Does inverter VOL and VOH depend on output load?

I wast trying to solve the below interesting problem.

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I think the output will be simply 3v if I consider VOH won't change even under loading. Because here extra 100 ohm resistance is added with same voltage 3volts.So the current through the extra 100ohm will be zero and output will stay at 3volts.

I want to to know whether inverter VOH and VOL depend on output load.


2 Answers 2


Of course they do. The output impedance of the inverter and the load impedance form a voltage divider that will move the output voltage towards the other rail. This is why datasheets specify the output voltage with one or more known loads/currents.

  • \$\begingroup\$ So my assumption that VOH will stay at 3V is wrong. Can you just clarify this. My VOH is 3v and I am connecting a resistance 100ohm witt 3 volt in other end. Will it still be at VOH? \$\endgroup\$
    – new_ecl
    Aug 1, 2017 at 18:25
  • \$\begingroup\$ The exercise wants you to calculate what the output impedance of the inverter is. Once you have that you can do the rest of the calculations to figure out what the positive rail and output voltage are. \$\endgroup\$ Aug 1, 2017 at 18:28
  • \$\begingroup\$ But for an inverter the output impedance will change as per input. It will be either Rpullup or Rpulldown. \$\endgroup\$
    – new_ecl
    Aug 1, 2017 at 18:29
  • \$\begingroup\$ It is not strange for both Zoh and Zol to be equal for modern CMOS devices. \$\endgroup\$ Aug 1, 2017 at 18:32
  • \$\begingroup\$ In (iii) only Rpullup is needed. Is it necessary to calculate Rpulldown? \$\endgroup\$
    – new_ecl
    Aug 1, 2017 at 18:32

If you read datasheet carefully, All the necessary conditions are given to define the effective RdsOn of the CMOS or TTL or Op Amp output impedance or any driver for that matter.

Voh,Vol {@Iol,Ioh @Vdd @T['C]}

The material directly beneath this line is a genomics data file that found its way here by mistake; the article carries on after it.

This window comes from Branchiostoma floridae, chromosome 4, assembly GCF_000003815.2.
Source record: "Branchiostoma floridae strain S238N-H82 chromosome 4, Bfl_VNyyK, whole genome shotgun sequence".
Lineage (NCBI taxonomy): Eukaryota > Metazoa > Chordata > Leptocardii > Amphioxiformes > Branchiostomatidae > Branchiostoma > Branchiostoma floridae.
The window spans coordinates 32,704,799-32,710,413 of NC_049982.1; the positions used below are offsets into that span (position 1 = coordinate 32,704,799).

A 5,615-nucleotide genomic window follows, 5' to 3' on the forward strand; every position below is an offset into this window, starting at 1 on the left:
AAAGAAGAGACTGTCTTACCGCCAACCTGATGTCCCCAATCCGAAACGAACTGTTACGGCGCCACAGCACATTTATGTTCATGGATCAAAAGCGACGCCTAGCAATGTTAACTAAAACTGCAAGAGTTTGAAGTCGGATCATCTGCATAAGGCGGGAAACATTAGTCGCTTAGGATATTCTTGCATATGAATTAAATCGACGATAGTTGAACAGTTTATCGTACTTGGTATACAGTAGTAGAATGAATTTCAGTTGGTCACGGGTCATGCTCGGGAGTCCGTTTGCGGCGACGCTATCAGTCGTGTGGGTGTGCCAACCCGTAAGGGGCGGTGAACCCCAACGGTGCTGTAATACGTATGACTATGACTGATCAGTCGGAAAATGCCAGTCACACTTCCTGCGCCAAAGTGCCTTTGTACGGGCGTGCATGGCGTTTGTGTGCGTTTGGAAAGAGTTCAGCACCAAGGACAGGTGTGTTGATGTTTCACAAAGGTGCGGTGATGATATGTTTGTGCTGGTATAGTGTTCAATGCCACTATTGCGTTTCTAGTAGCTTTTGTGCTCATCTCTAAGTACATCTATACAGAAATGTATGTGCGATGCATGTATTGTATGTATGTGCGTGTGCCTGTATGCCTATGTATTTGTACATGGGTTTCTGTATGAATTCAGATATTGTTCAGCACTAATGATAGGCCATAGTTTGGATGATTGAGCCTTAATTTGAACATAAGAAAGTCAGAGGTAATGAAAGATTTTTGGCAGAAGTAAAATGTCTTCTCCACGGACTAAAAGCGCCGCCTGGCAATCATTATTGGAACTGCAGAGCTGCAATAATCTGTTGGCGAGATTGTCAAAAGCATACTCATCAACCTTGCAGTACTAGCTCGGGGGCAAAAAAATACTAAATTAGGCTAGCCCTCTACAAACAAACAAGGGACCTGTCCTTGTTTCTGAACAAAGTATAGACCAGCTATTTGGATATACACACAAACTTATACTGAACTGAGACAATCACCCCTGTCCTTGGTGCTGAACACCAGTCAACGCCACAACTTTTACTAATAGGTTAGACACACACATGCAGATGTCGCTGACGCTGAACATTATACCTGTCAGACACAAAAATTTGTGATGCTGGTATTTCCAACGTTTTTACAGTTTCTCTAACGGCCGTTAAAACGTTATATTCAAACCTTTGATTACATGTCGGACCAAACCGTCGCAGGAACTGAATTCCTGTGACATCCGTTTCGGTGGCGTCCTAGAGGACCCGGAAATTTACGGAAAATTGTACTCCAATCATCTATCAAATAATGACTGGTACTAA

Thus Zol= Vol/Iol and Zoh= (Vdd-Voh)/Ioh

For simplicity I call this ESR and it has a nominal and Max or worst case value or tolerance then once you know total Load current of Vdd/(Zo + Load Ω ) or use resistance divider Ohm's Law you can easily estimate Vo for any load. THe Zo tolerance is normal to be +/-25% at a given supply, Vdd for all OEM chips then a tolerance for Vdd and temperature.

Zod rises with lower Vdd and visa versa.... except that 74ALCxxx chips rated for 3.3V are designed to be 25 Ω and 74HCxxx chips are designed @5V to be 50 Ω (nom) and more than double this Zo @3.3V .

They never specify this but it is implicit by the Vol/Iol ratio for given conditions.

This question tests your skills and experience on understanding logic Specifications with Analog skills.

It may occur to you that this is consistent with properties of all MOSFETs where the Vgs threshold must affect Zo and is dependant on Vdd.

If you already know that CMOS is made from 2 complementary FETs each with RdsOn @ Vgs , where the turn on threshold Vgs(th) must be around <=1/3 of Vgs to give good results. e.g. Vgs(th)<=1.5 for 5V logic and <=1V for 3.3V logic

The same applies to input threshold , gain ΔVo/ΔVi and rise time which is current limited for a given capacitance load.

If you understood all this, then the question is trivial. If you didn't all you needed to know was Zo was 100 Ohms in series (internal)

I used to ask these kinds of interview questions to separate the expert from the intermediates to the newbies in 1 question depending on their depth of response, for analog skills in logic.


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